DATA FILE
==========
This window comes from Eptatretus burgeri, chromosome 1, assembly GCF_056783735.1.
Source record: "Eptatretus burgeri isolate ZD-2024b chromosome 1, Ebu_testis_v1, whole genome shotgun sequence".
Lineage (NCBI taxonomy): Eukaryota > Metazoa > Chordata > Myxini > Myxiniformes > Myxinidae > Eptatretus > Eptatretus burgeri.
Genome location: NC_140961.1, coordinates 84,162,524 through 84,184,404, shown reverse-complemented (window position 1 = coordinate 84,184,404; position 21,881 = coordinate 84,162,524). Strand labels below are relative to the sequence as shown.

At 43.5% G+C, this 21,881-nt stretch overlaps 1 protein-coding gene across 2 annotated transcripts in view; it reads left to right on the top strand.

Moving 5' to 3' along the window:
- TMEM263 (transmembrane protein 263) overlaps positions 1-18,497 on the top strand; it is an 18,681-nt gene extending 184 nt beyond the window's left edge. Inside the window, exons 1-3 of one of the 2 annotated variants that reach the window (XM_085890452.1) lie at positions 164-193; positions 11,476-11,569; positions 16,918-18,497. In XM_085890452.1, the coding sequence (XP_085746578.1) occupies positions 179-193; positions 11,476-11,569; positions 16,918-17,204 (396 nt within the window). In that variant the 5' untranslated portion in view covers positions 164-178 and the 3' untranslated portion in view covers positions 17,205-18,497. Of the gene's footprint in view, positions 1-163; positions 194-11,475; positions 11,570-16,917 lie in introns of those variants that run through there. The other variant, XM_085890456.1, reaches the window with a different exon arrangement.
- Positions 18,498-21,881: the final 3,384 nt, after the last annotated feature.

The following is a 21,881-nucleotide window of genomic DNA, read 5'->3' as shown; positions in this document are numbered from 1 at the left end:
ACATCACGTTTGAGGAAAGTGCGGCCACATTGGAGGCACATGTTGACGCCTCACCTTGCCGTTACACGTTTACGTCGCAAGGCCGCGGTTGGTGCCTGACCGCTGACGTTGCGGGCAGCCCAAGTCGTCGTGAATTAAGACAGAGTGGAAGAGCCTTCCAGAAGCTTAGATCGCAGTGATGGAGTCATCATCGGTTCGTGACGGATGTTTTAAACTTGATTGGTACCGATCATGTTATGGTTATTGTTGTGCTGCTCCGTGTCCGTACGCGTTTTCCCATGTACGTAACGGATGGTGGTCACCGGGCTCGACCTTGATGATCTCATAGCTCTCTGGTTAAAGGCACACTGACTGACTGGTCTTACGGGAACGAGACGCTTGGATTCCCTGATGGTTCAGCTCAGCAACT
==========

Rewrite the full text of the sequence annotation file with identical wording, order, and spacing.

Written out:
This window comes from Eptatretus burgeri, chromosome 1, assembly GCF_056783735.1.
Source record: "Eptatretus burgeri isolate ZD-2024b chromosome 1, Ebu_testis_v1, whole genome shotgun sequence".
Lineage (NCBI taxonomy): Eukaryota > Metazoa > Chordata > Myxini > Myxiniformes > Myxinidae > Eptatretus > Eptatretus burgeri.
Genome location: NC_140961.1, coordinates 84,162,524 through 84,184,404, shown reverse-complemented (window position 1 = coordinate 84,184,404; position 21,881 = coordinate 84,162,524). Strand labels below are relative to the sequence as shown.

At 43.5% G+C, this 21,881-nt stretch overlaps 1 protein-coding gene across 2 annotated transcripts in view; it reads left to right on the top strand.

Moving 5' to 3' along the window:
- TMEM263 (transmembrane protein 263) overlaps positions 1-18,497 on the top strand; it is an 18,681-nt gene extending 184 nt beyond the window's left edge. Inside the window, exons 1-3 of one of the 2 annotated variants that reach the window (XM_085890452.1) lie at positions 164-193; positions 11,476-11,569; positions 16,918-18,497. In XM_085890452.1, the coding sequence (XP_085746578.1) occupies positions 179-193; positions 11,476-11,569; positions 16,918-17,204 (396 nt within the window). In that variant the 5' untranslated portion in view covers positions 164-178 and the 3' untranslated portion in view covers positions 17,205-18,497. Of the gene's footprint in view, positions 1-163; positions 194-11,475; positions 11,570-16,917 lie in introns of those variants that run through there. The other variant, XM_085890456.1, reaches the window with a different exon arrangement.
- Positions 18,498-21,881: the final 3,384 nt, after the last annotated feature.

The following is a 21,881-nucleotide window of genomic DNA, read 5'->3' as shown; positions in this document are numbered from 1 at the left end:
ACATCACGTTTGAGGAAAGTGCGGCCACATTGGAGGCACATGTTGACGCCTCACCTTGCCGTTACACGTTTACGTCGCAAGGCCGCGGTTGGTGCCTGACCGCTGACGTTGCGGGCAGCCCAAGTCGTCGTGAATTAAGACAGAGTGGAAGAGCCTTCCAGAAGCTTAGATCGCAGTGATGGAGTCATCATCGGTTCGTGACGGATGTTTTAAACTTGATTGGTACCGATCATGTTATGGTTATTGTTGTGCTGCTCCGTGTCCGTACGCGTTTTCCCATGTACGTAACGGATGGTGGTCACCGGGCTCGACCTTGATGATCTCATAGCTCTCTGGTTAAAGGCACACTGACTGACTGGTCTTACGGGAACGAGACGCTTGGATTCCCTGATGGTTCAGCTCAGCAACT